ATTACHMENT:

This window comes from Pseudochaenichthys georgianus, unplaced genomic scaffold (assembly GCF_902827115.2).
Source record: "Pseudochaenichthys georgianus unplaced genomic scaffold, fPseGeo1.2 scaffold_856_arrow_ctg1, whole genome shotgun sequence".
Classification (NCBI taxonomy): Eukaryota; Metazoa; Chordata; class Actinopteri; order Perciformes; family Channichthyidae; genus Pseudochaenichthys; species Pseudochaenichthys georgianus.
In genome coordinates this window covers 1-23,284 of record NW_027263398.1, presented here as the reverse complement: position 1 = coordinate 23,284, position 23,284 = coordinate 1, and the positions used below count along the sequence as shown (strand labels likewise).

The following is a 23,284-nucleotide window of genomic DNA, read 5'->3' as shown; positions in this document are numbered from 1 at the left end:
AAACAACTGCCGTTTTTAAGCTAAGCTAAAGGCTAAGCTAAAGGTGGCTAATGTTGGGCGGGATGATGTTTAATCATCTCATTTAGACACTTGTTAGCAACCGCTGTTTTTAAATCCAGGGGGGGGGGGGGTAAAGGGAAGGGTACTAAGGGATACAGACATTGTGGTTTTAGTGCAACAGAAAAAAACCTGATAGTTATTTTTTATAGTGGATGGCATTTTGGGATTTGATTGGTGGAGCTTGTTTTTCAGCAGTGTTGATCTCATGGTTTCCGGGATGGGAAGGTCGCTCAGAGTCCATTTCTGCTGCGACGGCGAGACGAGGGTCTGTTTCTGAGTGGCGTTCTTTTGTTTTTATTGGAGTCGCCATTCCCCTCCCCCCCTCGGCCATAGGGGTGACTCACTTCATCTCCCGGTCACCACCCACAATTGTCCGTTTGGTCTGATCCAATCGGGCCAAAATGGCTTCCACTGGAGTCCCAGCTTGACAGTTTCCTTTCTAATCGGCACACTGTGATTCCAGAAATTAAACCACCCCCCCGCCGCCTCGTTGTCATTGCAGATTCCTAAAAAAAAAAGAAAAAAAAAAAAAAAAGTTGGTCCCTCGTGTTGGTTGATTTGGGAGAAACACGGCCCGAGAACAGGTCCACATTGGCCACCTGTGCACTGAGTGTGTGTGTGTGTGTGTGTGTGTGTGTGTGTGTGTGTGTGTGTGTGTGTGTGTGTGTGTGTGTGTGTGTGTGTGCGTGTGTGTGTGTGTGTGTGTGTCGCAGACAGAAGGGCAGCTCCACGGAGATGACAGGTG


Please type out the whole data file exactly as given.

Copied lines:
This window comes from Pseudochaenichthys georgianus, unplaced genomic scaffold (assembly GCF_902827115.2).
Source record: "Pseudochaenichthys georgianus unplaced genomic scaffold, fPseGeo1.2 scaffold_856_arrow_ctg1, whole genome shotgun sequence".
Classification (NCBI taxonomy): Eukaryota; Metazoa; Chordata; class Actinopteri; order Perciformes; family Channichthyidae; genus Pseudochaenichthys; species Pseudochaenichthys georgianus.
In genome coordinates this window covers 1-23,284 of record NW_027263398.1, presented here as the reverse complement: position 1 = coordinate 23,284, position 23,284 = coordinate 1, and the positions used below count along the sequence as shown (strand labels likewise).

The following is a 23,284-nucleotide window of genomic DNA, read 5'->3' as shown; positions in this document are numbered from 1 at the left end:
AAACAACTGCCGTTTTTAAGCTAAGCTAAAGGCTAAGCTAAAGGTGGCTAATGTTGGGCGGGATGATGTTTAATCATCTCATTTAGACACTTGTTAGCAACCGCTGTTTTTAAATCCAGGGGGGGGGGGGGTAAAGGGAAGGGTACTAAGGGATACAGACATTGTGGTTTTAGTGCAACAGAAAAAAACCTGATAGTTATTTTTTATAGTGGATGGCATTTTGGGATTTGATTGGTGGAGCTTGTTTTTCAGCAGTGTTGATCTCATGGTTTCCGGGATGGGAAGGTCGCTCAGAGTCCATTTCTGCTGCGACGGCGAGACGAGGGTCTGTTTCTGAGTGGCGTTCTTTTGTTTTTATTGGAGTCGCCATTCCCCTCCCCCCCTCGGCCATAGGGGTGACTCACTTCATCTCCCGGTCACCACCCACAATTGTCCGTTTGGTCTGATCCAATCGGGCCAAAATGGCTTCCACTGGAGTCCCAGCTTGACAGTTTCCTTTCTAATCGGCACACTGTGATTCCAGAAATTAAACCACCCCCCCGCCGCCTCGTTGTCATTGCAGATTCCTAAAAAAAAAAGAAAAAAAAAAAAAAAAGTTGGTCCCTCGTGTTGGTTGATTTGGGAGAAACACGGCCCGAGAACAGGTCCACATTGGCCACCTGTGCACTGAGTGTGTGTGTGTGTGTGTGTGTGTGTGTGTGTGTGTGTGTGTGTGTGTGTGTGTGTGTGTGTGTGTGTGTGTGTGCGTGTGTGTGTGTGTGTGTGTGTCGCAGACAGAAGGGCAGCTCCACGGAGATGACAGGTG